Remorse Code (Or Comments From A Crib Strangler)

Those who publicly advocate for the kind of education policies put forth in "Waiting for Superman" are now seeing the equivalent of a letter-high fastball down the middle. They can wait on it and crank it out, using the buzz created by a major motion picture to advance the movie’s/campaign’s arguments at face value. I'm a little late on this (at least by blog standards), but over at Fordham’s Flypaper blog, Mike Petrilli saw this fastball, yet instead of unloading, he sacrifice bunted the runner into scoring position for the good of the team.

Responding to an interview in which Davis Guggenheim, the film’s director, claims that charter schools have "cracked the code" on how to educate even the poorest kids, Petrilli warns against the hubris of thinking that we are anywhere beyond first steps when it comes to fixing urban schools. He points out that charters like KIPP benefit from selection effects (more motivated and informed parents seek out the schools), and that the degree to which these schools have actually "closed the gap" between poor and affluent schools has been somewhat oversold. Petrilli also notes that while some of these schools seem to have "cracked the code," there is still little idea of how to expand them to serve more than a tiny minority of poor kids.

Thoughtful comments like these should remind those of us who care about expanding quality education that, although we may have canyon-sized differences between us on what needs to be done (Petrilli claims that those who disagree with him are trying to "strangle" reforms "in their crib"), there may be a few important respects in which we are closer than we may appear. Still (in addition to the crib-strangling allegations), I would take issue with one of Petrilli’s central points – that charters like KIPP may have "cracked the code," and the main problem now is how to scale them up. From my perspective, the "code" is specific policies and practices that produce results. And on this front, we’re practically still using decoder rings from cereal boxes.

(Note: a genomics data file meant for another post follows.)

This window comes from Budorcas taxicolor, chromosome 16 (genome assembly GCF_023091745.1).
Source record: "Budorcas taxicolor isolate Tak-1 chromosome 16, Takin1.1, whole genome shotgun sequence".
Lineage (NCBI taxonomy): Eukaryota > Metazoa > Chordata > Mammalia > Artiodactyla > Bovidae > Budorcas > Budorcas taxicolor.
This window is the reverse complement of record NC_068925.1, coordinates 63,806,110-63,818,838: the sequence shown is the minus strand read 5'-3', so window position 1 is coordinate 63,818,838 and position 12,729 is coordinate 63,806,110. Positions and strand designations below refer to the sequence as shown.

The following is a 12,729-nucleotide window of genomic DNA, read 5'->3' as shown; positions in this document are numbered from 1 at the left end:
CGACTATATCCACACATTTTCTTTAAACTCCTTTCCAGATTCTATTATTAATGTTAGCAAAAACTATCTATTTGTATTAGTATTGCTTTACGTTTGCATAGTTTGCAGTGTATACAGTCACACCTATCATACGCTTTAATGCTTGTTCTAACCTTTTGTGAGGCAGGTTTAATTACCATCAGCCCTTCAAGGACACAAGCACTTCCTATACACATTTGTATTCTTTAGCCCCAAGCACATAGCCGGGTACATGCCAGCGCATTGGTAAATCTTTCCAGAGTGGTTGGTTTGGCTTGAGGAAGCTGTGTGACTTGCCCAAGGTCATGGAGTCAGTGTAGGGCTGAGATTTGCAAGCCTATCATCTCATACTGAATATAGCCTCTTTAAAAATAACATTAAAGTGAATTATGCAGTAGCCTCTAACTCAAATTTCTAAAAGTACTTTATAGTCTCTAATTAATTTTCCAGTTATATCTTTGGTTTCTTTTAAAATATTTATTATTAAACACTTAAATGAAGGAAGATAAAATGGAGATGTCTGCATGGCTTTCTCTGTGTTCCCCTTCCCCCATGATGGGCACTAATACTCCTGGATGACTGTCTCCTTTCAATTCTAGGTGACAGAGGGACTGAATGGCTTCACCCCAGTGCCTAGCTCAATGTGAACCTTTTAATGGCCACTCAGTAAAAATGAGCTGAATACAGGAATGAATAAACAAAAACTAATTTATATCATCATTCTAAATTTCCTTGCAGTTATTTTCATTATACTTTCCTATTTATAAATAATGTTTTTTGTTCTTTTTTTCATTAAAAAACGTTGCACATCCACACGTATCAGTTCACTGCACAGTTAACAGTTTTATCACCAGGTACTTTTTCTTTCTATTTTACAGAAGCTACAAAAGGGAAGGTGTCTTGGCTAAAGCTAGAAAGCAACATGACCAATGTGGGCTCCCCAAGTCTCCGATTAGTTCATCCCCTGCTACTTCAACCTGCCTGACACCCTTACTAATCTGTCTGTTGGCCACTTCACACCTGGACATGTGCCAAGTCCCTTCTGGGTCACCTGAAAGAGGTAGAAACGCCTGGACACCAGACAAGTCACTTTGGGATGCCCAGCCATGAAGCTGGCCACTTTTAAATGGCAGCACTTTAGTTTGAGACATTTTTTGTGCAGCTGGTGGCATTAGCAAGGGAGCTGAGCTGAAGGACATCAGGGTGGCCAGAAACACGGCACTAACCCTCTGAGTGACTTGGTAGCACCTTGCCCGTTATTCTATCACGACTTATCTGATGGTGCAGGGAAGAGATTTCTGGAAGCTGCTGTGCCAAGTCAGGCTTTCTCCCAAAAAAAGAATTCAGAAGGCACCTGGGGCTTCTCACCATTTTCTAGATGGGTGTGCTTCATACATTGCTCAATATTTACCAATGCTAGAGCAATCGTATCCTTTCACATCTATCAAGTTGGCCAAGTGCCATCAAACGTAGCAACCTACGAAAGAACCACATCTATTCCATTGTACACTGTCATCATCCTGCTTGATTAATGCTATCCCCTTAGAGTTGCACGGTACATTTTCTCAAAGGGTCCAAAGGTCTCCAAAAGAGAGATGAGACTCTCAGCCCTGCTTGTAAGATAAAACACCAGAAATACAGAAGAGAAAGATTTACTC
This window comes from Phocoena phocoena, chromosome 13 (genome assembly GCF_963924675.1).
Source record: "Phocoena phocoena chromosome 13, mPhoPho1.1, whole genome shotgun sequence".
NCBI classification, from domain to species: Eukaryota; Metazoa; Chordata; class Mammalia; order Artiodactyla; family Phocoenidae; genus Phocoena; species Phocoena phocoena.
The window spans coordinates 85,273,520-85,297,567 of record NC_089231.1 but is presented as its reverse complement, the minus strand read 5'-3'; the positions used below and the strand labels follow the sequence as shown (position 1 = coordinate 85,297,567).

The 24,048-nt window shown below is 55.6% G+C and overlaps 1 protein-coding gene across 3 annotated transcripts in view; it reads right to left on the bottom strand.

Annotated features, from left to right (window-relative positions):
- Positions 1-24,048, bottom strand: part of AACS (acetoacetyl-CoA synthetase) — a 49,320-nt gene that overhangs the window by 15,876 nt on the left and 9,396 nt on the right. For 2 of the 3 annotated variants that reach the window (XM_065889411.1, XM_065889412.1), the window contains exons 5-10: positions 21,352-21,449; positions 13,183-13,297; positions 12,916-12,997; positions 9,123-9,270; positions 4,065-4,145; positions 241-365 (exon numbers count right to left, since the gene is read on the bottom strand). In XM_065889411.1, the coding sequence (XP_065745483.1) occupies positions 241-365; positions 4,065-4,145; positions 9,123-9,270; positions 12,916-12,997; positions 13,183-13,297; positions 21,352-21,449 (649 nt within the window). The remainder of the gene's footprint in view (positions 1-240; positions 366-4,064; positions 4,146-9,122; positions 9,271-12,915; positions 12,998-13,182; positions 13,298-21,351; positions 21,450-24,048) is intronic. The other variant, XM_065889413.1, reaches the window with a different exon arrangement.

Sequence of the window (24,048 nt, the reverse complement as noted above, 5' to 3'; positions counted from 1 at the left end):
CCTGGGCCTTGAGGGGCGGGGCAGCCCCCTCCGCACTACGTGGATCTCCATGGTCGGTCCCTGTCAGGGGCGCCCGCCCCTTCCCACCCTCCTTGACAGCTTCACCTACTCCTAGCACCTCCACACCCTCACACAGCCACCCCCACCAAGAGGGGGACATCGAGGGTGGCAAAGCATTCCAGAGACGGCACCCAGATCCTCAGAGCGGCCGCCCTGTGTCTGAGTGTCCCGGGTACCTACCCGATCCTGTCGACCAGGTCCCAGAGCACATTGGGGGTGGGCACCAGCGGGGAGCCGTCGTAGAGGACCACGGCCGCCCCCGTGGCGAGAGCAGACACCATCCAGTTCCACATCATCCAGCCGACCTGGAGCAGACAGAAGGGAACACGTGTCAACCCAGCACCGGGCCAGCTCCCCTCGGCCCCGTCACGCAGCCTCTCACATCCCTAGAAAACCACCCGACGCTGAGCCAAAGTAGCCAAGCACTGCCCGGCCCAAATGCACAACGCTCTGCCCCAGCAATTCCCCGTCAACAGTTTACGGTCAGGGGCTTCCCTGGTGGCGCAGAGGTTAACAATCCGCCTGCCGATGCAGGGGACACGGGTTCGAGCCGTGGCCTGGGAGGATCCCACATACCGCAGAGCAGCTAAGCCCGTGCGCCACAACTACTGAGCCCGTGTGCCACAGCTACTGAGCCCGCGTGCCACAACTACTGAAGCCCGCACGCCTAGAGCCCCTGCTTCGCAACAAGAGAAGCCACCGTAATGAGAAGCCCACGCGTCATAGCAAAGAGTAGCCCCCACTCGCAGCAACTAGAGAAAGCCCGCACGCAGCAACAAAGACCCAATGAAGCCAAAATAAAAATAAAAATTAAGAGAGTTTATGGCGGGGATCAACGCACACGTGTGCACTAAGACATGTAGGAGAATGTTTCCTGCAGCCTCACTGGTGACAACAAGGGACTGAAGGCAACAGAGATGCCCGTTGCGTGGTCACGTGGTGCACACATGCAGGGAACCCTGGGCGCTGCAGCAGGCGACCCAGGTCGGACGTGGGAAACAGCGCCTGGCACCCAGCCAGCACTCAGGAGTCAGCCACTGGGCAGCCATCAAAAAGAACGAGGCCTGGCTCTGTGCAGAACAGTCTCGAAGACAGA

In large part, it is difficult to identify effective practices because it is difficult to isolate their effects. We can’t randomly assign policies to schools the way we sometimes can students (through lotteries), and separating out each policy’s effects from those of other school characteristics will always produce results that require cautious interpretations. For example, schools need more revenue to implement extra programs or pay employees to work more hours, and so revenue may appear to affect results when what really matters is how it is used. In addition, in many cases, school policies either defy easy measurement (e.g., rules surrounding student behavior), or don’t vary enough to analyze their effect (e.g., the number of days in the school year).

As a result, there are relatively few high-quality analyses of how specific charter school practices affect achievement or other outcomes (the recent report that convincingly showed that KIPP is effective also gave no real idea of why), and those studies that exist haven’t produced nearly enough in the way of concrete conclusions.

The examination of school characteristics in the Mathematica charter school study, for instance, produced only weak results in math (school size and achievement level tracking seemed to matter), and virtually none in reading (see this post for more discussion). Another analysis of New York City charters looked at the multivariate association between 30 charter school characteristics and school performance, and only three were found to be statistically significant at the conventional (95 percent confidence) level – more days in the year, a parent on the board, and a mission statement emphasizing achievement. (For my part, I have argued that among the most compelling reasons why high-profile charters like KIPP are effective is the fact that most of them have the students for up 60 percent more time.)

In other words, the important question is not which schools work, but why – finding out what works, and using it in all schools. That’s the code. And "cracking" it is a work in progress. People like Davis Guggenheim, who suggest that we know exactly what works and all that remains is the will to do it, are doing a great disservice. They are producing unrealistic expectations based on incredibly simplistic and misinformed premises.

So, when folks like Mike Petrilli, who probably (I don’t want to speak for him) agrees with much of Guggenheim’s prescription for fixing the public education system, nonetheless calls him out for vastly oversimplifying the issues and the proposed solutions, they deserve some extra credit.